The name resounded for a moment in disdaining memory. He had met the man once before at an Eason & Sons bookstore in Galway on the tour of his second publication. Connors had been lecturing in Connaught at the time and received the perfunctory invite from Murphy McLittell, Connors's half-brother and uneasy relation, to hear Patrick speak of the romance in the paganism of early Irish brutality. Patrick remembered the man as an intolerable talker, a pretentious glutton who reveled in the sound of his own voice, and a British Priapus who believed in the glorification of his own satyriasis as a crux for breakfast conversation.
Yet Connors had gone much further than mere sex. He had half-heartedly jested at the impotence of the Irish in establishing a sophisticated form of art. Dancing was thus dubbed "an amusing endeavor that carried the beat of horse hooves and the movement of mummies;" literature was the "faerie-squabbling of drunken men," as well as the "aggressive explosion of tired and shapeless words;" and music became the "charming druid beats that preserved every form and characteristic of the primitive culture."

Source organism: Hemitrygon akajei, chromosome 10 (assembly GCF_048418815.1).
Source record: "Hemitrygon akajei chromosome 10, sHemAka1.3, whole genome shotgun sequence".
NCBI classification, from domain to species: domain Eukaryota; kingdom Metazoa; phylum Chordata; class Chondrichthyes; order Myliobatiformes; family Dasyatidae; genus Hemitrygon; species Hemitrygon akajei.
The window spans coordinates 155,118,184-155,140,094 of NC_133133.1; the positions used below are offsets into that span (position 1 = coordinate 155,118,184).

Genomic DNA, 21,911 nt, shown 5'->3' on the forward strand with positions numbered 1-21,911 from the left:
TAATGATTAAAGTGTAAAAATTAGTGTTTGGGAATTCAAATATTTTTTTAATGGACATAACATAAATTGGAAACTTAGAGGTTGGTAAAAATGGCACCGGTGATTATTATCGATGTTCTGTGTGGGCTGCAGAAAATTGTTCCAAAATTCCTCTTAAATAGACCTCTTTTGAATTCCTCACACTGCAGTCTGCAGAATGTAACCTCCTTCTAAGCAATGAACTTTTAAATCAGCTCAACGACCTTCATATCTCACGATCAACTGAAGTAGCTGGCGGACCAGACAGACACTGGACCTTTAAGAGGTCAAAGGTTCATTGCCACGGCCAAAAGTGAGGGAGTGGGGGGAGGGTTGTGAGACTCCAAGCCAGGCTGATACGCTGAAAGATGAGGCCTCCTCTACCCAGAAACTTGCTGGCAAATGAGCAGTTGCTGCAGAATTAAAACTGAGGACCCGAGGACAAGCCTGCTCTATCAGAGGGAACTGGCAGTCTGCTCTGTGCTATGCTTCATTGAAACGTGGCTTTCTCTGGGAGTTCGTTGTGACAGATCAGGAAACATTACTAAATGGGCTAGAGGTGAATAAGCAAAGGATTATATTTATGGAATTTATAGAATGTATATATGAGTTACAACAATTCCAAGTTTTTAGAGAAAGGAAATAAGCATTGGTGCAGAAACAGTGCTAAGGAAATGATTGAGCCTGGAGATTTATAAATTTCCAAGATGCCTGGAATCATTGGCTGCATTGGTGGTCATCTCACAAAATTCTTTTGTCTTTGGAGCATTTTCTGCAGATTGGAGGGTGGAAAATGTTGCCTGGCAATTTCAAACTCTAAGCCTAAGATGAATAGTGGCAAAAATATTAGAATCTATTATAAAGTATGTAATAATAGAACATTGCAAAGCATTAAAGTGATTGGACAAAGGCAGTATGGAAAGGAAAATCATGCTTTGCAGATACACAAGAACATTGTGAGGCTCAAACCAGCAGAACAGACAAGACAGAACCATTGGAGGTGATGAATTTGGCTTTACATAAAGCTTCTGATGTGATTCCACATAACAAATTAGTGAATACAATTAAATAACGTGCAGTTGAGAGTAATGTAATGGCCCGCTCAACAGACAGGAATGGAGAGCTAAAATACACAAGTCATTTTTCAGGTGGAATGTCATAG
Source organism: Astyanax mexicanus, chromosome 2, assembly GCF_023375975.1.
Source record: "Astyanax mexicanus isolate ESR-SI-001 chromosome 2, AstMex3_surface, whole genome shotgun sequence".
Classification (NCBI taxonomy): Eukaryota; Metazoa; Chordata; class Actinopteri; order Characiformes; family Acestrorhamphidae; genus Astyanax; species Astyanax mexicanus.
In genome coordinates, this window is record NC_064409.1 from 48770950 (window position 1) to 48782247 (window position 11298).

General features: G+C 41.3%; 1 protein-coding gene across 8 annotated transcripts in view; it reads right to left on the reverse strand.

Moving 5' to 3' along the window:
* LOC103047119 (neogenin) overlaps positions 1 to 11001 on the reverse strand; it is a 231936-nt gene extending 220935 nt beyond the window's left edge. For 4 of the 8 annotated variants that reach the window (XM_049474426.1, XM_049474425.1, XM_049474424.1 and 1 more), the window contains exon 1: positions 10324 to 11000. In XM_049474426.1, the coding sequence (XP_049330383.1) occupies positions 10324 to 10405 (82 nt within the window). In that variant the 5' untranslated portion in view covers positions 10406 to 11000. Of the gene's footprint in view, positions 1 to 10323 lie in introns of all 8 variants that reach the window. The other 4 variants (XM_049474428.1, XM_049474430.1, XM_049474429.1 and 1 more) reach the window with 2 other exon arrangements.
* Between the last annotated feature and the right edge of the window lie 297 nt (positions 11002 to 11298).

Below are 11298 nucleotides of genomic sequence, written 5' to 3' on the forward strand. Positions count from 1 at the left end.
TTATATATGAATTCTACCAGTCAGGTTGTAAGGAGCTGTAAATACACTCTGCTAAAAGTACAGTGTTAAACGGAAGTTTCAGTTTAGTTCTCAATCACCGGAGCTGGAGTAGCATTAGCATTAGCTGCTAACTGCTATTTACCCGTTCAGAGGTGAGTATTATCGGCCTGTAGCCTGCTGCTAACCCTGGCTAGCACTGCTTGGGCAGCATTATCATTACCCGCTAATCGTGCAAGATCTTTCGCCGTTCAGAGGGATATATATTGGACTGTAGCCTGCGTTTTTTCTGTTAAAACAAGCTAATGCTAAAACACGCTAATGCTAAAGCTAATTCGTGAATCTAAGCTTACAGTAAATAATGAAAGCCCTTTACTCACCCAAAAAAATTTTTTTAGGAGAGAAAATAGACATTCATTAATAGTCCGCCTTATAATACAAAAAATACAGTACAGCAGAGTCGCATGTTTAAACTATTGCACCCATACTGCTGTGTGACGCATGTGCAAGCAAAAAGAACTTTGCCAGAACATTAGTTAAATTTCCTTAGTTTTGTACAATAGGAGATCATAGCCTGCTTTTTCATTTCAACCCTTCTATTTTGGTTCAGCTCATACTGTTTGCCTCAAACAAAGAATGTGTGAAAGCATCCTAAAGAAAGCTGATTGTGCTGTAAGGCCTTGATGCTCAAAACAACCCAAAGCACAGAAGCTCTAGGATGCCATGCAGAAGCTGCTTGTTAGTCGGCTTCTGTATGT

Yet Patrick had torn from his mind the influence of Connors's words and flushed away all the ensuing images of dancers and literary excerpts and found only a picturesque mental image of the Dingle peninsula: brilliantly lit green fold, sprinkled with tiny cairns, fading into white shores and blue sounds.
It was not often he recollected with such fervor those primitive and impressionable years of his life where he had lived in the shadow of the Brandon Mountain in Dingle and explored in depth the vast landscape that had inspired his pursuits in the studies of old Erin.
Naturally, he was aware that he had drawn his love of mythology from the rural beauty of the land. Every hillock he saw was the severed head of some mighty mountain, shorn off in some drunk boast of the Gods. He followed, sometimes for miles, every river or brook that he discovered in the hope that he'd stumble upon the Children of Lir, melancholy yet beautiful swans entrapped in their watery abode for nine hundred years. He regularly took to seeing the monstrous silhouettes of the Fir Bholg, the demon armies of primeval Ireland, in the rocky outcrops that surrounded the Brandon Mountain, and he learned to harden his courage with the knowledge that King Nuadha of the Silver Hand and his Tuatha Dé Danann stood firm and valiant with him.